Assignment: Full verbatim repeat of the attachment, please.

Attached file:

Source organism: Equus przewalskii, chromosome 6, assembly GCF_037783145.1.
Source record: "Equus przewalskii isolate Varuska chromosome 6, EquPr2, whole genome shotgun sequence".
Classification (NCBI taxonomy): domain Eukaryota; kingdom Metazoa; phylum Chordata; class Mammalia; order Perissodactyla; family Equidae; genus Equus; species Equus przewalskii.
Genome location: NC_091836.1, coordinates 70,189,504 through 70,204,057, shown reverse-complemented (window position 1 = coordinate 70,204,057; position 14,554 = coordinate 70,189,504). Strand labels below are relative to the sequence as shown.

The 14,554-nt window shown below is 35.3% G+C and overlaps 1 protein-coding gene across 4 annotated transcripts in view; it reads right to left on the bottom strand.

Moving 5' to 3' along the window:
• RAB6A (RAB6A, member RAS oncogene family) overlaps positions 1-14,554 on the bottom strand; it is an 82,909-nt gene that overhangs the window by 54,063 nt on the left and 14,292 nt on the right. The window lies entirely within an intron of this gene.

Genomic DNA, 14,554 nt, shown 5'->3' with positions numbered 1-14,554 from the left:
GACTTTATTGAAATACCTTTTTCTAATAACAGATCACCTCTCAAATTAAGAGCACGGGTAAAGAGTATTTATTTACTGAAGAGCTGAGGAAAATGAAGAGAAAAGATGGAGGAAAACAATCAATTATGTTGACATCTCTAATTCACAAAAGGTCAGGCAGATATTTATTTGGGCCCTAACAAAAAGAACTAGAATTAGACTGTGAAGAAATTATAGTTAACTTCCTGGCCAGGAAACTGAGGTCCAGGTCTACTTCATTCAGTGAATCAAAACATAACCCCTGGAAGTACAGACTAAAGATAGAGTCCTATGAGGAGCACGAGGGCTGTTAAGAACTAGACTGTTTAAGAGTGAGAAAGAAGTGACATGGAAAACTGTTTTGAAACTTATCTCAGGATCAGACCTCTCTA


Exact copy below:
Source organism: Equus przewalskii, chromosome 6, assembly GCF_037783145.1.
Source record: "Equus przewalskii isolate Varuska chromosome 6, EquPr2, whole genome shotgun sequence".
Classification (NCBI taxonomy): domain Eukaryota; kingdom Metazoa; phylum Chordata; class Mammalia; order Perissodactyla; family Equidae; genus Equus; species Equus przewalskii.
Genome location: NC_091836.1, coordinates 70,189,504 through 70,204,057, shown reverse-complemented (window position 1 = coordinate 70,204,057; position 14,554 = coordinate 70,189,504). Strand labels below are relative to the sequence as shown.

The 14,554-nt window shown below is 35.3% G+C and overlaps 1 protein-coding gene across 4 annotated transcripts in view; it reads right to left on the bottom strand.

Moving 5' to 3' along the window:
• RAB6A (RAB6A, member RAS oncogene family) overlaps positions 1-14,554 on the bottom strand; it is an 82,909-nt gene that overhangs the window by 54,063 nt on the left and 14,292 nt on the right. The window lies entirely within an intron of this gene.

Genomic DNA, 14,554 nt, shown 5'->3' with positions numbered 1-14,554 from the left:
GACTTTATTGAAATACCTTTTTCTAATAACAGATCACCTCTCAAATTAAGAGCACGGGTAAAGAGTATTTATTTACTGAAGAGCTGAGGAAAATGAAGAGAAAAGATGGAGGAAAACAATCAATTATGTTGACATCTCTAATTCACAAAAGGTCAGGCAGATATTTATTTGGGCCCTAACAAAAAGAACTAGAATTAGACTGTGAAGAAATTATAGTTAACTTCCTGGCCAGGAAACTGAGGTCCAGGTCTACTTCATTCAGTGAATCAAAACATAACCCCTGGAAGTACAGACTAAAGATAGAGTCCTATGAGGAGCACGAGGGCTGTTAAGAACTAGACTGTTTAAGAGTGAGAAAGAAGTGACATGGAAAACTGTTTTGAAACTTATCTCAGGATCAGACCTCTCTA